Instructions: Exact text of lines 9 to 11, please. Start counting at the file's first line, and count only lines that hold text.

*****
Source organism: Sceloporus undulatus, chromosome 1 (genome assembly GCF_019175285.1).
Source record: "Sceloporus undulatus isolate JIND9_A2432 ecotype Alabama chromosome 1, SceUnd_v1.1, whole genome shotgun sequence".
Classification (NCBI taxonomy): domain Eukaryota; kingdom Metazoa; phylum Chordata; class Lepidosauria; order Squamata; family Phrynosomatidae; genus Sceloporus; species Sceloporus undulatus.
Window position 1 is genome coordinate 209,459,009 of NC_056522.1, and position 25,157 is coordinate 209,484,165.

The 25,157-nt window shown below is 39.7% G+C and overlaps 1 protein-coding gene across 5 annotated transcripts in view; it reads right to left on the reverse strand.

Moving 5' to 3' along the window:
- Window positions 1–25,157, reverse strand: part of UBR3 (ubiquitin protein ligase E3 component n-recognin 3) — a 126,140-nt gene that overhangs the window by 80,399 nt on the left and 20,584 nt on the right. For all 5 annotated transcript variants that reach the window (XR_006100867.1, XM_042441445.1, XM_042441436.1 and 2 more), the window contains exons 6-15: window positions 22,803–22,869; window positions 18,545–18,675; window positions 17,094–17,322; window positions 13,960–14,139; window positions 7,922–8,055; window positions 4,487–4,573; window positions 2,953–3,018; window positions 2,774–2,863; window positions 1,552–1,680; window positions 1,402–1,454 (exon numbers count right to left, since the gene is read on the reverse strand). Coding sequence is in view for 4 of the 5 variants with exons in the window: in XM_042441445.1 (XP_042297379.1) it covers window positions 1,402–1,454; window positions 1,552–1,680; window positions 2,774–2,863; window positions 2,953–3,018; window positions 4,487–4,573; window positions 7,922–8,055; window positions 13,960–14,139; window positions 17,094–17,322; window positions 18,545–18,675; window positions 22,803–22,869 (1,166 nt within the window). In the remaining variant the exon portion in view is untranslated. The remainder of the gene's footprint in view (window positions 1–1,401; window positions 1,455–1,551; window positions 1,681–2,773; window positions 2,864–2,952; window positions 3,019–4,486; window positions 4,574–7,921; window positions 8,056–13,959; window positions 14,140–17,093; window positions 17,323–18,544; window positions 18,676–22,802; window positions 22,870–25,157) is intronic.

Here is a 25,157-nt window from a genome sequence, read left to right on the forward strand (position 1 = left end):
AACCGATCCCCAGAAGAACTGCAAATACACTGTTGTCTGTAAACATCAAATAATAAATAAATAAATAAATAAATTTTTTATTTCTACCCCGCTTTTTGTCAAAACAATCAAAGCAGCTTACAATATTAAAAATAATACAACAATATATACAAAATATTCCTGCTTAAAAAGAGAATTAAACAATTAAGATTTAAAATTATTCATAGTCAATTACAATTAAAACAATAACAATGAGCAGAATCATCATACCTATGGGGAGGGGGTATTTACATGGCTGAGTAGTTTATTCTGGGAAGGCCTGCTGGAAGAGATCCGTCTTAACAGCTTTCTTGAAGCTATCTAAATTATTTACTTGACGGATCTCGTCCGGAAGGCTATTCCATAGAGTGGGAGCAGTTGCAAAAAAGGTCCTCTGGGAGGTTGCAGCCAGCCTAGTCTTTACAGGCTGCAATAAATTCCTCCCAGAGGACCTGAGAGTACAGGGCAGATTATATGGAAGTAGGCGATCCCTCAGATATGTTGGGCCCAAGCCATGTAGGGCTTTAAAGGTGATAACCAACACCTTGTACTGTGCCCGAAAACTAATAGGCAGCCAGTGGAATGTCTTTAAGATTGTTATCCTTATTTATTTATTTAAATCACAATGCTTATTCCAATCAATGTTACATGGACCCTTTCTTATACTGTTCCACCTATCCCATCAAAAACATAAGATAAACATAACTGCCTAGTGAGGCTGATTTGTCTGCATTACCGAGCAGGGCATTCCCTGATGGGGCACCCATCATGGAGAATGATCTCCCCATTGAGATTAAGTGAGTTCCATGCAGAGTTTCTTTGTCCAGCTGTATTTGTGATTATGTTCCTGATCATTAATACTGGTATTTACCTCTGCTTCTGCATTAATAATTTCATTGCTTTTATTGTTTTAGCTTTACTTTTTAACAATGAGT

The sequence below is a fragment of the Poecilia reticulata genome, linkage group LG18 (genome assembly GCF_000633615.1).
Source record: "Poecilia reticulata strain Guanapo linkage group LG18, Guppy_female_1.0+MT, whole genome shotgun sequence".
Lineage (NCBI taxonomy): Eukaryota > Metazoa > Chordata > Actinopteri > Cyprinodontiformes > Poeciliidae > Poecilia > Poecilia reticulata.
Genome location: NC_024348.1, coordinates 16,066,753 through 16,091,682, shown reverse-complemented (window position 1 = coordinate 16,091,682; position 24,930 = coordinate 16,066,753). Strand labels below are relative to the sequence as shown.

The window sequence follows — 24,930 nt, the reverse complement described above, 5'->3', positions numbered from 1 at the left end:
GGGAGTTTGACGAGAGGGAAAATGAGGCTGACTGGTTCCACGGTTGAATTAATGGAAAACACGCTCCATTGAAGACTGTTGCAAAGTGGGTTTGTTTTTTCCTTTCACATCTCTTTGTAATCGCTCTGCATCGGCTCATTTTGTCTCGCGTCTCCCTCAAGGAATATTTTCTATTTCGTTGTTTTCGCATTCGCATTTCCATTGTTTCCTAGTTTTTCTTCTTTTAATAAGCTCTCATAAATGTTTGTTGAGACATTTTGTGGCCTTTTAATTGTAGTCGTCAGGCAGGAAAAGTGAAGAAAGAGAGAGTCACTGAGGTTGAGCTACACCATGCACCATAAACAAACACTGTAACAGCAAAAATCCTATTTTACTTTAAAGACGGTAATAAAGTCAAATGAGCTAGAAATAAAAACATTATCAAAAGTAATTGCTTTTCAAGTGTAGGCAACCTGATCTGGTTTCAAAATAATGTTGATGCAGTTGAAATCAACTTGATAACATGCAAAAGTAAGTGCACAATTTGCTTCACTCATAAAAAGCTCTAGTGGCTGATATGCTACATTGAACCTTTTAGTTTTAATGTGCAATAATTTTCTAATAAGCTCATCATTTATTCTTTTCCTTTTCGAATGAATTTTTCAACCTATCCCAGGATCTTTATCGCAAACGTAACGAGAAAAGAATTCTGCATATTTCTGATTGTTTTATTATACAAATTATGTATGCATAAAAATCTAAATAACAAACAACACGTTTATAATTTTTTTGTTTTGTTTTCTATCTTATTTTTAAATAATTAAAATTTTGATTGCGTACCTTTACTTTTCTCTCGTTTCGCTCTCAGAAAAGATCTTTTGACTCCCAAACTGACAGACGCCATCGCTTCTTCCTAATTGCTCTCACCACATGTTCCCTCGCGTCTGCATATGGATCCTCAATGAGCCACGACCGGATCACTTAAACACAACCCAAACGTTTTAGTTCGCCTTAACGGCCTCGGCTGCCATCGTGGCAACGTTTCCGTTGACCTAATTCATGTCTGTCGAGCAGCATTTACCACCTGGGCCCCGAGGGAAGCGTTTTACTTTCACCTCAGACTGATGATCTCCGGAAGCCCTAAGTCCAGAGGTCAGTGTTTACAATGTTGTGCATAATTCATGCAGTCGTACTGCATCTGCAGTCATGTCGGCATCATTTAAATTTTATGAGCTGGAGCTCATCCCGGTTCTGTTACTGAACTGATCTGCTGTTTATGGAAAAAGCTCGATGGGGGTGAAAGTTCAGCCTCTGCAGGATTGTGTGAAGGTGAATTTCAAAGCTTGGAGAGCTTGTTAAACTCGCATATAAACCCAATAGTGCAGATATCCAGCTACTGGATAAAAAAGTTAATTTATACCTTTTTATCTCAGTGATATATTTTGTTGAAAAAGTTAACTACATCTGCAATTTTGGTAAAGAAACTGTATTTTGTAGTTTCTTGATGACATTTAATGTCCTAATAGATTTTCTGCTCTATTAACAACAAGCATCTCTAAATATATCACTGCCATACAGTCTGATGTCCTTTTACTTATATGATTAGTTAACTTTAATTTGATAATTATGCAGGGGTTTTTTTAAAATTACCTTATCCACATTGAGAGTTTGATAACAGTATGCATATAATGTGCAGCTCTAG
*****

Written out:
AACCGATCCCCAGAAGAACTGCAAATACACTGTTGTCTGTAAACATCAAATAATAAATAAATAAATAAATAAATTTTTTATTTCTACCCCGCTTTTTGTCAAAACAATCAAAGCAGCTTACAATATTAAAAATAATACAACAATATATACAAAATATTCCTGCTTAAAAAGAGAATTAAACAATTAAGATTTAAAATTATTCATAGTCAATTACAATTAAAACAATAACAATGAGCAGAATCATCATACCTATGGGGAGGGGGTATTTACATGGCTGAGTAGTTTATTCTGGGAAGGCCTGCTGGAAGAGATCCGTCTTAACAGCTTTCTTGAAGCTATCTAAATTATTTACTTGACGGATCTCGTCCGGAAGGCTATTCCATAGAGTGGGAGCAGTTGCAAAAAAGGTCCTCTGGGAGGTTGCAGCCAGCCTAGTCTTTACAGGCTGCAATAAATTCCTCCCAGAGGACCTGAGAGTACAGGGCAGATTATATGGAAGTAGGCGATCCCTCAGATATGTTGGGCCCAAGCCATGTAGGGCTTTAAAGGTGATAACCAACACCTTGTACTGTGCCCGAAAACTAATAGGCAGCCAGTGGAATGTCTTTAAGATTGTTATCCTTATTTATTTATTTAAATCACAATGCTTATTCCAATCAATGTTACATGGACCCTTTCTTATACTGTTCCACCTATCCCATCAAAAACATAAGATAAACATAACTGCCTAGTGAGGCTGATTTGTCTGCATTACCGAGCAGGGCATTCCCTGATGGGGCACCCATCATGGAGAATGATCTCCCCATTGAGATTAAGTGAGTTCCATGCAGAGTTTCTTTGTCCAGCTGTATTTGTGATTATGTTCCTGATCATTAATACTGGTATTTACCTCTGCTTCTGCATTAATAATTTCATTGCTTTTATTGTTTTAGCTTTACTTTTTAACAATGAGT

The sequence below is a fragment of the Poecilia reticulata genome, linkage group LG18 (genome assembly GCF_000633615.1).
Source record: "Poecilia reticulata strain Guanapo linkage group LG18, Guppy_female_1.0+MT, whole genome shotgun sequence".